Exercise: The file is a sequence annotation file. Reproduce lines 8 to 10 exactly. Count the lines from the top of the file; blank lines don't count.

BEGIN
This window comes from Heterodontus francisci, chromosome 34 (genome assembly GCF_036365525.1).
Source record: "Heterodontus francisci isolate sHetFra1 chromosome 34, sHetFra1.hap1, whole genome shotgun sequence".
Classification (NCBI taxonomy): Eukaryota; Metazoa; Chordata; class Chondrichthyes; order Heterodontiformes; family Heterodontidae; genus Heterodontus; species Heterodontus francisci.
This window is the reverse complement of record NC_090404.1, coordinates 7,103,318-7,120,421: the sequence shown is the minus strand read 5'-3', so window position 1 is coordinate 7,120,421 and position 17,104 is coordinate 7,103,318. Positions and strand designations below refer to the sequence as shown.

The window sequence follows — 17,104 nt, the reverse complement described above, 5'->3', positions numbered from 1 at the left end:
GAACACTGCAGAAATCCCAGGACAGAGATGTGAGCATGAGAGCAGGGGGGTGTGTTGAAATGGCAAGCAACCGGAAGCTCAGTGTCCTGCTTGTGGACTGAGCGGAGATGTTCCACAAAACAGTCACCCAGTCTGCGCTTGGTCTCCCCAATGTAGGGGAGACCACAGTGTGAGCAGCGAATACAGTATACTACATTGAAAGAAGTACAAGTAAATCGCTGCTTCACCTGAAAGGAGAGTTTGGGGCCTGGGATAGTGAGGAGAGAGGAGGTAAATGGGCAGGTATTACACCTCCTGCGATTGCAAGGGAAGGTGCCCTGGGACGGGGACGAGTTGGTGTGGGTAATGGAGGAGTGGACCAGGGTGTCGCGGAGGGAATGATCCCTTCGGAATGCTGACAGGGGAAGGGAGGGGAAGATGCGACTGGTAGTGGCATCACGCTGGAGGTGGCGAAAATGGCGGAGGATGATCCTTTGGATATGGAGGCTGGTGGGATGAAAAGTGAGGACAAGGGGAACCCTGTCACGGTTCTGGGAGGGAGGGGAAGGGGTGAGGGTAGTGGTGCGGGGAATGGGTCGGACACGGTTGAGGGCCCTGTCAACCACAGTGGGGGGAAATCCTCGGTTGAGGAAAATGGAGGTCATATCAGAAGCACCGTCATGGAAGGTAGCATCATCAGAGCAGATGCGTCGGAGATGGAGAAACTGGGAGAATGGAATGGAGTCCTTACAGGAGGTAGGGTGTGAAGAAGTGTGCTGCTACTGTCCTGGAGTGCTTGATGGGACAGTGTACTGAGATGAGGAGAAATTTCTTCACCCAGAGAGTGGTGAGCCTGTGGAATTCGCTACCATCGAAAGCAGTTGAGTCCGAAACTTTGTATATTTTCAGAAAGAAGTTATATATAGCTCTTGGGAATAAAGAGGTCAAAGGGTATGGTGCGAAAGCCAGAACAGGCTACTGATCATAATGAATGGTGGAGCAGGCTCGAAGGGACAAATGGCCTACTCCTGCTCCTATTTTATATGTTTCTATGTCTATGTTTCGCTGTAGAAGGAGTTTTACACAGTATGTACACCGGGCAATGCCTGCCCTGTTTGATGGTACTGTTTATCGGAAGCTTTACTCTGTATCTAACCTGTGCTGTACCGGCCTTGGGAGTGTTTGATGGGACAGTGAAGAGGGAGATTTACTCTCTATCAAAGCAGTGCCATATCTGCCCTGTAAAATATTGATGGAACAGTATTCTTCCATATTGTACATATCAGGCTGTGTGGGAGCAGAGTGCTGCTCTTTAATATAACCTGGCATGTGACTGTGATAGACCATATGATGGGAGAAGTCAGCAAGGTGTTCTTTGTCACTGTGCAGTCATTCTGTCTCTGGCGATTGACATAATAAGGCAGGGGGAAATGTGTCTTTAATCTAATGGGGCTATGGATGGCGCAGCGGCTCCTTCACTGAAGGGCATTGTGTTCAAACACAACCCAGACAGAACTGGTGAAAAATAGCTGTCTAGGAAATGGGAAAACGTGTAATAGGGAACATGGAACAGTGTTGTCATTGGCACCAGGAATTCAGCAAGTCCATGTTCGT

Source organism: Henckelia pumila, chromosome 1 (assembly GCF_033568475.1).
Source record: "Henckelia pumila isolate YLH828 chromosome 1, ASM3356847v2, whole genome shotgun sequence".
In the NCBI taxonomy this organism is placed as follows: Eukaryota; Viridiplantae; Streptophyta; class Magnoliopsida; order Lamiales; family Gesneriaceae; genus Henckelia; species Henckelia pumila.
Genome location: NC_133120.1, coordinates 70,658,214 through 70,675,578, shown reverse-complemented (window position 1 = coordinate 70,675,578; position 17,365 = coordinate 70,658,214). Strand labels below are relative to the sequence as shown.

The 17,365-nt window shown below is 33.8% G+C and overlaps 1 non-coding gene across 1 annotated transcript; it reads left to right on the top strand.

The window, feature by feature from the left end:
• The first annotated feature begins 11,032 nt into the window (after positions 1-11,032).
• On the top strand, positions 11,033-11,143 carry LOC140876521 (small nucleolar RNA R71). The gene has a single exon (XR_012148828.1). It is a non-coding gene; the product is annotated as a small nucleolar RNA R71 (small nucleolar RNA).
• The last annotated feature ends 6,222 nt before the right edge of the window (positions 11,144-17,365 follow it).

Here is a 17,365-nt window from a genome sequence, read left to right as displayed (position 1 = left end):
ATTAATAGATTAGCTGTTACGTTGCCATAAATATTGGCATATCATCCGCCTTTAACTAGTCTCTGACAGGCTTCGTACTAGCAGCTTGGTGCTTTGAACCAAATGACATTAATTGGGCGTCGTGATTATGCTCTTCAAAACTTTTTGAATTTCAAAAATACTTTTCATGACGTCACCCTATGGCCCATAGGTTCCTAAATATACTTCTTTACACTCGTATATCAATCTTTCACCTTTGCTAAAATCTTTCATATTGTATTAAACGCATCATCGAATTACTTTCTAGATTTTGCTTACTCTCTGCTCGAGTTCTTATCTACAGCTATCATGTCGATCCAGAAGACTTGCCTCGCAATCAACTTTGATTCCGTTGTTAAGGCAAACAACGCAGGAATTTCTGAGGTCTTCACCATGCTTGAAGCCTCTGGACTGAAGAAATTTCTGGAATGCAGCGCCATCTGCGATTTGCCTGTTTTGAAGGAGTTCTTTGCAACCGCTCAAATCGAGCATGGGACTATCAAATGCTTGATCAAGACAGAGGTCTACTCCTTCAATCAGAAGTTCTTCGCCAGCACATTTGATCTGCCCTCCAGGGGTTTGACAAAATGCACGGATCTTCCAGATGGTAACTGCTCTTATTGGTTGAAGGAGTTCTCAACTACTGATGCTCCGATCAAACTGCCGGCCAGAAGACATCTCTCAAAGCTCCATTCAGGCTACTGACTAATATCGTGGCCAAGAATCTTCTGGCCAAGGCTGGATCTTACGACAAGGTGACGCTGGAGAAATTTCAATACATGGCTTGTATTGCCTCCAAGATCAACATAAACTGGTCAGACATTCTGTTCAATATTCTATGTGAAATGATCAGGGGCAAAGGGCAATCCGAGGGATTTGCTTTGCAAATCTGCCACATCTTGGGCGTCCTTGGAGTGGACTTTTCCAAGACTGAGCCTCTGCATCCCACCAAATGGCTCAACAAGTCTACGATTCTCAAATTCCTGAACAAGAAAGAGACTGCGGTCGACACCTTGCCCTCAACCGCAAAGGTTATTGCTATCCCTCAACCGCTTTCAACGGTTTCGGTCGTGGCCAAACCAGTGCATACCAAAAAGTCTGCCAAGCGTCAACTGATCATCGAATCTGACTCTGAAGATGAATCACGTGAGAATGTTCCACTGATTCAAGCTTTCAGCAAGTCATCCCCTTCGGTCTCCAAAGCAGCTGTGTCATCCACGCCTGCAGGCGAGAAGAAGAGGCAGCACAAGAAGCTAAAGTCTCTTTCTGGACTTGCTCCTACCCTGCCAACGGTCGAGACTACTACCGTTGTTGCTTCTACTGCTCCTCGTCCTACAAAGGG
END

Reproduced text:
Source record: "Henckelia pumila isolate YLH828 chromosome 1, ASM3356847v2, whole genome shotgun sequence".
In the NCBI taxonomy this organism is placed as follows: Eukaryota; Viridiplantae; Streptophyta; class Magnoliopsida; order Lamiales; family Gesneriaceae; genus Henckelia; species Henckelia pumila.
Genome location: NC_133120.1, coordinates 70,658,214 through 70,675,578, shown reverse-complemented (window position 1 = coordinate 70,675,578; position 17,365 = coordinate 70,658,214). Strand labels below are relative to the sequence as shown.